NOTES to CORRESPONDENTS. No Novelist, Two Senex's, and the COUNTRY GIRL, are received. The latter has a full right to the indulgence she desires, and will much oblige me by her future correspondence. I am very loth to refuse any thing to so fair a petitioner, as I take it for granted MATRONA is, and grieve that it is not in my power to accept her invitation at present, and oblige her by the interview which she solicits. In any thing else she may command me.

N°9. MONDAY, JANUARY 29, 1787.

Sit quodvis simplex duntaxat et unum. -Hor.
Be what you will so you be still the same.

ne.-Rosc. There are few precepts, dictated like the above, by judgment and experience, which, though originally confined to a particular application (as this to the formation of dramatic character) may not be adopted with success in the several branches of the same science, and even transferred into another. The di. rection which the poet gives us here, to preserve a regard for simplicity and uniformity, may be applied to the general design and main structure of a poem; and if we allow them a still greater latitude of interpretation, may be found to convey a very useful rule with respect to the inferior component parts which constitute a work.

A venerable pile of Gothic architecture, viewed at a distance, or after the sober hand of time has stripped it of the false glare of meretricious ornament, communicates a sensation which the same object under a close inspection in its highest degree of perfection, was incapable of producing; when the attention, solicited by a thousand minutiæ with which the hand of caprice and superstition had crowded its object, was unavoidably diverted from the contemplation of the main design.

In all points which admit of hesitation, the sister sciences are found to throw a corresponding lustre on each other. The impropriety of ill-judged ornament, though connected as in the above instance with all that is awful and venerable, must be evident to the most superficial observer, and this circumstance should lead us to conjecture, that the same principle existed in a similar, though superior science. Originality of sentiment, vivacity of thought, and loftiness of language, may conduct the reader to the end of a work, though awkwardly designed and injudiciously constructed; while the nicest adherence to poetic rule would be found insufficient to compensate for meanness of thought, or vulgarity of expression. That these two faults should infallibly destroy all title which any writer might otherwise have to the name of poet, should seem self evident, and yet a fault which appears to be a composition of them both, has, in some instancés, past without reprehension, I mean allusion to local circumstance. I shall therefore make this paper the vehicle of a few observations on this practice.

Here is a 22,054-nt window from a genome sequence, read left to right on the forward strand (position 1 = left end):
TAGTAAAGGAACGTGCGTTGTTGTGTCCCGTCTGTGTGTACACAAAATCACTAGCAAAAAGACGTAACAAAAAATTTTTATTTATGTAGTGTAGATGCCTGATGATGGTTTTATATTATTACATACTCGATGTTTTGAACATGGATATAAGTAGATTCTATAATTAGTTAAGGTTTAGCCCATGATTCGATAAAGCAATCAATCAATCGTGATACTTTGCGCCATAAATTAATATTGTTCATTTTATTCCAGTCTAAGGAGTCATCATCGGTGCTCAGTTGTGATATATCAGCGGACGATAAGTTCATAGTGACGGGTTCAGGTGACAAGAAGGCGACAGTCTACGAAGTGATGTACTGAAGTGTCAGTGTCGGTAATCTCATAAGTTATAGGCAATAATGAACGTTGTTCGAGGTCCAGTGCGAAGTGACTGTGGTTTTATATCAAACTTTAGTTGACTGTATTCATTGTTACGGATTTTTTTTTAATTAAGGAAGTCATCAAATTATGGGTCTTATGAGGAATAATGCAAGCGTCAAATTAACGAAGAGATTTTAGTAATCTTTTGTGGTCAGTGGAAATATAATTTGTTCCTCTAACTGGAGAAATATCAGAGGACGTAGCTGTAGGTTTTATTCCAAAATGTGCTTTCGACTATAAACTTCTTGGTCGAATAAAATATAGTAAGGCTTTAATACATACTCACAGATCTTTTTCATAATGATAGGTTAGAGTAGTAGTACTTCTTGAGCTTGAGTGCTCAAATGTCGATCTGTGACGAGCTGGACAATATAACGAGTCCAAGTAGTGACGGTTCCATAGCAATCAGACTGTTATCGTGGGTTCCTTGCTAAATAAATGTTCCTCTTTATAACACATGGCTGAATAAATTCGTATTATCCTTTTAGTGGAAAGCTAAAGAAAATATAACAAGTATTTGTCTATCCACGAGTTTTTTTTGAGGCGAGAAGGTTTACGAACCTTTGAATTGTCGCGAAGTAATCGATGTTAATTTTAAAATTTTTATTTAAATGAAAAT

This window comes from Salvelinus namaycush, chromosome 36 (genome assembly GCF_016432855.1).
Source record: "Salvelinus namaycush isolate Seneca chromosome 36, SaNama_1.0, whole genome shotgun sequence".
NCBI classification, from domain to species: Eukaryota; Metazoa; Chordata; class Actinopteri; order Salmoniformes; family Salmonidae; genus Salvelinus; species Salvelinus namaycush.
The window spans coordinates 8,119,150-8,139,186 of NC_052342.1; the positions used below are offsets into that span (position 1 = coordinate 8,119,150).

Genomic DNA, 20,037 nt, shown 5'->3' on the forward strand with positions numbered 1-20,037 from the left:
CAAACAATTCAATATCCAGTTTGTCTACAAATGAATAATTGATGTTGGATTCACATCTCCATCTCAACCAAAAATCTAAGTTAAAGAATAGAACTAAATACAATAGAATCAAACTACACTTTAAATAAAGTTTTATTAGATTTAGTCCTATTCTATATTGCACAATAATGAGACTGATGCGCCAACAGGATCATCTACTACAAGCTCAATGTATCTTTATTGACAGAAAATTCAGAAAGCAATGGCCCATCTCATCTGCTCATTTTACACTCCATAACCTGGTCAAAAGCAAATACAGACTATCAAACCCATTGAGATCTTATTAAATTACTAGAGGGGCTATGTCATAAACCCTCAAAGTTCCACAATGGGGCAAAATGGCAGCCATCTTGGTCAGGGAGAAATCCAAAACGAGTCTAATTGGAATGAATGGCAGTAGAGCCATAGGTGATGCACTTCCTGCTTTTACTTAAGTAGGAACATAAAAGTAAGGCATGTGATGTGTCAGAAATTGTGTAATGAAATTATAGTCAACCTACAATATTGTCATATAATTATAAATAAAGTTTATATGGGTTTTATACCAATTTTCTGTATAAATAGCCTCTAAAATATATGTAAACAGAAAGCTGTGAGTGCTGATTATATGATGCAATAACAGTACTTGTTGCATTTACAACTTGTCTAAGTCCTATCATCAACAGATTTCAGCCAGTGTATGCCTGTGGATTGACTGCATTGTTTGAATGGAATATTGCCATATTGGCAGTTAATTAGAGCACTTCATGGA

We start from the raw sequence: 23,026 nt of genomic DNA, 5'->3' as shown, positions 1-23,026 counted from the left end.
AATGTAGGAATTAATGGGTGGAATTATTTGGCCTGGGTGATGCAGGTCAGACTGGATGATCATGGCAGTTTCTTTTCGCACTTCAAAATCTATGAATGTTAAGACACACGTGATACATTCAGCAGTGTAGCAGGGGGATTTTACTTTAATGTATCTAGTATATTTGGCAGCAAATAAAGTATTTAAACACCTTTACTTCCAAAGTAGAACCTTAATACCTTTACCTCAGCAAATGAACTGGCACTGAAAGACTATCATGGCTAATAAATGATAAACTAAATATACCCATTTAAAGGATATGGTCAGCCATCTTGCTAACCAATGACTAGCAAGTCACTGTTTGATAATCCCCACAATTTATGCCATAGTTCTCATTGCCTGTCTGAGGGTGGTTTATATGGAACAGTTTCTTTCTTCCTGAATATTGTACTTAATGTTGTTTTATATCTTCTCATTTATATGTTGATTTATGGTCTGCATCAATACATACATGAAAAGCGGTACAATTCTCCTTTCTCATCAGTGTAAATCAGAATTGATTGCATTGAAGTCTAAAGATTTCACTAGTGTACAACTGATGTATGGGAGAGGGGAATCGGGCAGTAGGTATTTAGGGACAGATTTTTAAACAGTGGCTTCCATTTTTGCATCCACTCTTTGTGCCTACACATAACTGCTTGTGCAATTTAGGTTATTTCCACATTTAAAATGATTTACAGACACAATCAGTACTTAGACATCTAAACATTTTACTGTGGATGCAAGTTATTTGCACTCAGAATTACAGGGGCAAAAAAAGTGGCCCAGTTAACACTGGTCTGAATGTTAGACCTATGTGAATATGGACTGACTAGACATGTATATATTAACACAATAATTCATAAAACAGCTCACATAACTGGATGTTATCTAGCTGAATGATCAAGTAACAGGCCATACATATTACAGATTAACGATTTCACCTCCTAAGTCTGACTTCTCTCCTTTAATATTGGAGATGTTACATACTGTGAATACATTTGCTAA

Nothing can be more directly adverse to the spirit of poetry, considered under one of its definitions as a universal language, than whatever confines it to the comprehension of a single people, or a particular period of time.